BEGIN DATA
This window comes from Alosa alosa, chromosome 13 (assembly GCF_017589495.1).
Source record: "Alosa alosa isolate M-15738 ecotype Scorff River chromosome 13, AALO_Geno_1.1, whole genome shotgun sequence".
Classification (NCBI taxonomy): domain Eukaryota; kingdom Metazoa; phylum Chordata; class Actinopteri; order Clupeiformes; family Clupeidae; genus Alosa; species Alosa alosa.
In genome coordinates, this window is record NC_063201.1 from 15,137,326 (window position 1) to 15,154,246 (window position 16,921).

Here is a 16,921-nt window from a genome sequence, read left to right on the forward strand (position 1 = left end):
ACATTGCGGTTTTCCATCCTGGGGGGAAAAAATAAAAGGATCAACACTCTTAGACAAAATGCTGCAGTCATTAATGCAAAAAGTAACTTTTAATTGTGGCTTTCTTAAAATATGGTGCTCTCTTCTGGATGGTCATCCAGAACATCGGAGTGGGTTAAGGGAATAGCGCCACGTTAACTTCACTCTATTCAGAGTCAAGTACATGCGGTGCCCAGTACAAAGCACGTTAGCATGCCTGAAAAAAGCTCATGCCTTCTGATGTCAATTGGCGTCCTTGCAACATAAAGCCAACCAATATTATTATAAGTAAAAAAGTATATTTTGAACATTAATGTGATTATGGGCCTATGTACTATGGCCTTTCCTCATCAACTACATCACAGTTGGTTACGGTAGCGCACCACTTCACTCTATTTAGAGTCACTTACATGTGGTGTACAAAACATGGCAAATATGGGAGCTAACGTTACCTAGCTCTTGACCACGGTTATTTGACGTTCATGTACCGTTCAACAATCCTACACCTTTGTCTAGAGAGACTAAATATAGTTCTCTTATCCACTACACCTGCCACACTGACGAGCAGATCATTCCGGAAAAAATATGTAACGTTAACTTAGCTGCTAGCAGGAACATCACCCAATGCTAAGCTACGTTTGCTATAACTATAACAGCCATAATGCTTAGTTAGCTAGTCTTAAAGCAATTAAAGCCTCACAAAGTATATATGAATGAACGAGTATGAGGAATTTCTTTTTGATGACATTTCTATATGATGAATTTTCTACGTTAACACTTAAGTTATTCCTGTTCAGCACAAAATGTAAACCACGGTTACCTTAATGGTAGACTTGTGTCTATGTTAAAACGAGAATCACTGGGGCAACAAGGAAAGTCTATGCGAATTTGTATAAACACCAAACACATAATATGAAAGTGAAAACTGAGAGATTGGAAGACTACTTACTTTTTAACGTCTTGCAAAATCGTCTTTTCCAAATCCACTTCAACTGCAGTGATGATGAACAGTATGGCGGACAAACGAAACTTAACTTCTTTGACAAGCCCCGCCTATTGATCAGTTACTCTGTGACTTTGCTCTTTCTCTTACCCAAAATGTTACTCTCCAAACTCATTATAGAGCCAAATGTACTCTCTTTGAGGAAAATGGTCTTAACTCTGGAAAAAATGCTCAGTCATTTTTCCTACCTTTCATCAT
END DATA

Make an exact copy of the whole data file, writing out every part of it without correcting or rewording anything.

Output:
This window comes from Alosa alosa, chromosome 13 (assembly GCF_017589495.1).
Source record: "Alosa alosa isolate M-15738 ecotype Scorff River chromosome 13, AALO_Geno_1.1, whole genome shotgun sequence".
Classification (NCBI taxonomy): domain Eukaryota; kingdom Metazoa; phylum Chordata; class Actinopteri; order Clupeiformes; family Clupeidae; genus Alosa; species Alosa alosa.
In genome coordinates, this window is record NC_063201.1 from 15,137,326 (window position 1) to 15,154,246 (window position 16,921).

Here is a 16,921-nt window from a genome sequence, read left to right on the forward strand (position 1 = left end):
ACATTGCGGTTTTCCATCCTGGGGGGAAAAAATAAAAGGATCAACACTCTTAGACAAAATGCTGCAGTCATTAATGCAAAAAGTAACTTTTAATTGTGGCTTTCTTAAAATATGGTGCTCTCTTCTGGATGGTCATCCAGAACATCGGAGTGGGTTAAGGGAATAGCGCCACGTTAACTTCACTCTATTCAGAGTCAAGTACATGCGGTGCCCAGTACAAAGCACGTTAGCATGCCTGAAAAAAGCTCATGCCTTCTGATGTCAATTGGCGTCCTTGCAACATAAAGCCAACCAATATTATTATAAGTAAAAAAGTATATTTTGAACATTAATGTGATTATGGGCCTATGTACTATGGCCTTTCCTCATCAACTACATCACAGTTGGTTACGGTAGCGCACCACTTCACTCTATTTAGAGTCACTTACATGTGGTGTACAAAACATGGCAAATATGGGAGCTAACGTTACCTAGCTCTTGACCACGGTTATTTGACGTTCATGTACCGTTCAACAATCCTACACCTTTGTCTAGAGAGACTAAATATAGTTCTCTTATCCACTACACCTGCCACACTGACGAGCAGATCATTCCGGAAAAAATATGTAACGTTAACTTAGCTGCTAGCAGGAACATCACCCAATGCTAAGCTACGTTTGCTATAACTATAACAGCCATAATGCTTAGTTAGCTAGTCTTAAAGCAATTAAAGCCTCACAAAGTATATATGAATGAACGAGTATGAGGAATTTCTTTTTGATGACATTTCTATATGATGAATTTTCTACGTTAACACTTAAGTTATTCCTGTTCAGCACAAAATGTAAACCACGGTTACCTTAATGGTAGACTTGTGTCTATGTTAAAACGAGAATCACTGGGGCAACAAGGAAAGTCTATGCGAATTTGTATAAACACCAAACACATAATATGAAAGTGAAAACTGAGAGATTGGAAGACTACTTACTTTTTAACGTCTTGCAAAATCGTCTTTTCCAAATCCACTTCAACTGCAGTGATGATGAACAGTATGGCGGACAAACGAAACTTAACTTCTTTGACAAGCCCCGCCTATTGATCAGTTACTCTGTGACTTTGCTCTTTCTCTTACCCAAAATGTTACTCTCCAAACTCATTATAGAGCCAAATGTACTCTCTTTGAGGAAAATGGTCTTAACTCTGGAAAAAATGCTCAGTCATTTTTCCTACCTTTCATCAT